Today’s Campaign Update
(Because The Campaign Never Ends)
Just to be clear, one of the main reasons why I supported Donald Trump for the presidency in 2016 was his promise to scale down the U.S. military presence in the Middle East and end our military intervention in the no fewer than 8 regional conflicts in which his predecessors in office had the U.S. involved.
The President has by and large kept that promise, slowly but surely scaling down our country’s involvement in hellholes like Syria and Afghanistan. At the same time, he has largely avoided the siren song from his neocon and Obama holdover advisers to involve the U.S. military directly in additional conflicts in the region.
As a result, I’m generally in agreement with Fox prime time host Tucker Carlson’s position on international affairs. Carlson is a down-the-line non-interventionist, and that’s generally a good thing. He also spends a lot of time hilariously mocking neocon, never-Trump nitwits like Max Boot and Bill Kristol, which is another definite badge of honor on his chest.
But last night, Carlson went a bit over the line, comparing the U.S. killing of Iranian terrorist leader Qassem Soleimani to a situation in which Iran were to kill America’s chairman of the Joint Chiefs of Staff, calling it an “act of war.” Well, it was an act of war, given that Soleimani was a leader of warriors who was killed as he was actively planning more attacks on American lives. That’s why he was killed – because he has been at war with the United States and our people throughout his entire adult life.
But the analogy Carlson draws here is not apt, because it legitimizes Soleimani and his actions. Soleimani was a terrorist, not a legitimate military leader – if we cannot draw that distinction, then we should just give up the idea of civilization in general. That having been said, Carlson did make some fine points about the neverending war lobby that is constituted and led by nitwits like Boot and Kristol and John Bolton:
“‘Threats in the region,’” he said, mimicking Mike Pompeo’s statement of the reason why Soleimani was taken out. “If you don’t live in Washington, here’s the translation. That would be in hostile middle eastern countries, places where American troops would never be in the first place, were it not for the insistent demands of non-geniuses like Max Boot and John Bolton. But never mind. No one in Washington is in the mood for big-picture questions right now, questions, the obvious ones, like: Is Iran really the greatest threat we face? And: who’s actually benefiting from this? And: why are we continuing to ignore the decline of our own country in favor of jumping into another quagmire, from which there’s no obvious exit? By the way, if we’re still in Afghanistan 19 sad years later, what makes us think there’s a quick way out of Iran?”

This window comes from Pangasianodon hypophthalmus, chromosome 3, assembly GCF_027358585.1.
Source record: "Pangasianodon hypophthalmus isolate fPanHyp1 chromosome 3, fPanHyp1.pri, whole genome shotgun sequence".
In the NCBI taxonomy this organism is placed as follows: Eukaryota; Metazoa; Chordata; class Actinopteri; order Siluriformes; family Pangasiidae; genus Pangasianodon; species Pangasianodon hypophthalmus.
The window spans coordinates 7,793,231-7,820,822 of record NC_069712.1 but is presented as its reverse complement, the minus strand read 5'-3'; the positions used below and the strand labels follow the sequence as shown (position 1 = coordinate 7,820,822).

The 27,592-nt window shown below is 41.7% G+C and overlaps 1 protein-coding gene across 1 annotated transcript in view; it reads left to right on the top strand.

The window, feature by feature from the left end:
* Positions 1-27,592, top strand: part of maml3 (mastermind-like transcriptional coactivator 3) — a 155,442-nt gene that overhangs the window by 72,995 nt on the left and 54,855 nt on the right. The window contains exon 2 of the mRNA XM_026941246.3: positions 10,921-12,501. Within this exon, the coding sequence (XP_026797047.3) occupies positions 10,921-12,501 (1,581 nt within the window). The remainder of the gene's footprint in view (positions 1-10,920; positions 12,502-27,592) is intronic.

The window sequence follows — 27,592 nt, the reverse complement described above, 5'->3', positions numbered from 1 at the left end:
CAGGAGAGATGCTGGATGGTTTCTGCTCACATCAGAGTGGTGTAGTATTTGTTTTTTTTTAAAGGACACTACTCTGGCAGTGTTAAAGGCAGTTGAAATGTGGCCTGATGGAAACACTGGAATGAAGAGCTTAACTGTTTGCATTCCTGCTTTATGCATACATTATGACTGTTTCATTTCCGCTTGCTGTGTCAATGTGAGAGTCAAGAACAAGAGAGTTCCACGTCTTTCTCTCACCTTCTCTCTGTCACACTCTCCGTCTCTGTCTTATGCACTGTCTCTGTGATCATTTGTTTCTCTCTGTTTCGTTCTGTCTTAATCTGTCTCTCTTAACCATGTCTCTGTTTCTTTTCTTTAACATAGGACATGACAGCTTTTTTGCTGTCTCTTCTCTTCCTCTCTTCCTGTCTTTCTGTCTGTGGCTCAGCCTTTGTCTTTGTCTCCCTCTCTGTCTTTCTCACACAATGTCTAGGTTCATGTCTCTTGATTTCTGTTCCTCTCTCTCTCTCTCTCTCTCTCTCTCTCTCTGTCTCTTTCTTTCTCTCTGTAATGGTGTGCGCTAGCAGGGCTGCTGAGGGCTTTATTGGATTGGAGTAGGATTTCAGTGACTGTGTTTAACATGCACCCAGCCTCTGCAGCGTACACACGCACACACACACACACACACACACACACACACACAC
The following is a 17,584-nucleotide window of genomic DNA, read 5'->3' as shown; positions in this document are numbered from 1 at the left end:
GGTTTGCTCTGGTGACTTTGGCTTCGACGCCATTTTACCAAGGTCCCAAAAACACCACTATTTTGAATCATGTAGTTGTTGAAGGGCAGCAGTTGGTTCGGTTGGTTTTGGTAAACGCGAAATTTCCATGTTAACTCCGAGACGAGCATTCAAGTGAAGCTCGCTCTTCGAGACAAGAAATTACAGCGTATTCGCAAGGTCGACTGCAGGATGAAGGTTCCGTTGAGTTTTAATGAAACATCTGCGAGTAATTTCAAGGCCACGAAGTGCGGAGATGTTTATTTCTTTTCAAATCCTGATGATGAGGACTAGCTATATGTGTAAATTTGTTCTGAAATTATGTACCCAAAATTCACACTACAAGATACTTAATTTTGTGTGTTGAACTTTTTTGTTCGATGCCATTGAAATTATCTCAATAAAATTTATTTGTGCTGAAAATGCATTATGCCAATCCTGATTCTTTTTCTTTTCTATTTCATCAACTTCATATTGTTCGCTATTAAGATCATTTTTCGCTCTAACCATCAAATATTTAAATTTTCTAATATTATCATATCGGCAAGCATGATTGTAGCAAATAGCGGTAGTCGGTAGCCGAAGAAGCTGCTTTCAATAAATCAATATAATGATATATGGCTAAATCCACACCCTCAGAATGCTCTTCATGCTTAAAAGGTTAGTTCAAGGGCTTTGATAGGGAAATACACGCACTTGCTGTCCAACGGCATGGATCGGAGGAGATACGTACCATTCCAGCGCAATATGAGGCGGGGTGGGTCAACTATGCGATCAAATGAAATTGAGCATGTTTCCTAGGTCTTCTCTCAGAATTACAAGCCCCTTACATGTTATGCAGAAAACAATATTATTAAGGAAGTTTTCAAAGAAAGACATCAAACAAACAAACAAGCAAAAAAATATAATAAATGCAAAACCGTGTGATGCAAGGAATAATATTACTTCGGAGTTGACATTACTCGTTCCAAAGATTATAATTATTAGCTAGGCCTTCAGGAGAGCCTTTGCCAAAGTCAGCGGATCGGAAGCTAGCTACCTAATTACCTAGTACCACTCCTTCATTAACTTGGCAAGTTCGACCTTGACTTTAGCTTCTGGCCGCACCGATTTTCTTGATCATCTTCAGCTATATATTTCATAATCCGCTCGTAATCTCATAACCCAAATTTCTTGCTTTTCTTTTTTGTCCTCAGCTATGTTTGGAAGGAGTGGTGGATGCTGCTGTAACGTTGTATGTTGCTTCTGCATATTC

He continued, “Before we enter into a single new war, there’s a criterion that ought to be met. Our leaders should explain to us how that conflict will make the United States richer and more secure,” Carlson contended. “There are an awful lot of bad people in this world. We can’t kill them all. It’s not our job. Instead, our government exists to defend and promote the interests of American citizens. Period. That’s why we have a government. So, how has the killing of Soleimani done that? Maybe. No one in Washington has explained how.”
Those are all excellent points that thinking Americans – and President Trump – should keep in mind. The people in Washington DC agitating for outright war with Iran today are the very same people who got us into all these interminable quagmires in that region in the first place. They should be shunned and ignored.
But Carlson does miss the crucial point that made the retaliation against Soleimani and Iran an imperative in this case: Soleimani had just organized and led an effort to storm the U.S. Embassy in Baghdad. Hundreds of American lives were jeopardized in the process. That is why Soleimani was in Baghdad in the first place.
As Carlson rightly says, we can’t kill all the bad people in the world. However, we can and must kill terrorist leaders like Soleimani when the opportunity presents itself, in order to prevent their taking more American lives in the future.
As I pointed out on Thursday, our diplomatic embassies are U.S. soil, and must be defended as we would defend our homeland. The failure by the Obama White House and Pentagon to do that in Benghazi got four Americans killed by a mob similar to what we saw in Baghdad this week.
Carlson is correct to warn against being drawn into a larger, general war with Iran. That is a war we could “win” in about a week, but would then end up spending trillions of U.S. dollars and untold numbers of U.S. lives in the years to come trying to rebuild that country and keep the illusional “peace,” as we have done over the last 18 years in Afghanistan and 17 years in Iraq.
But he is wrong to condemn the killing of Soleimani: That act was not only absolutely justified, but entirely necessary. God Bless President Trump for having the wisdom to authorize it.
That is all.
Today’s news moves at a faster pace than ever. Whatfinger.com is my go-to source for keeping up with all the latest events in real time.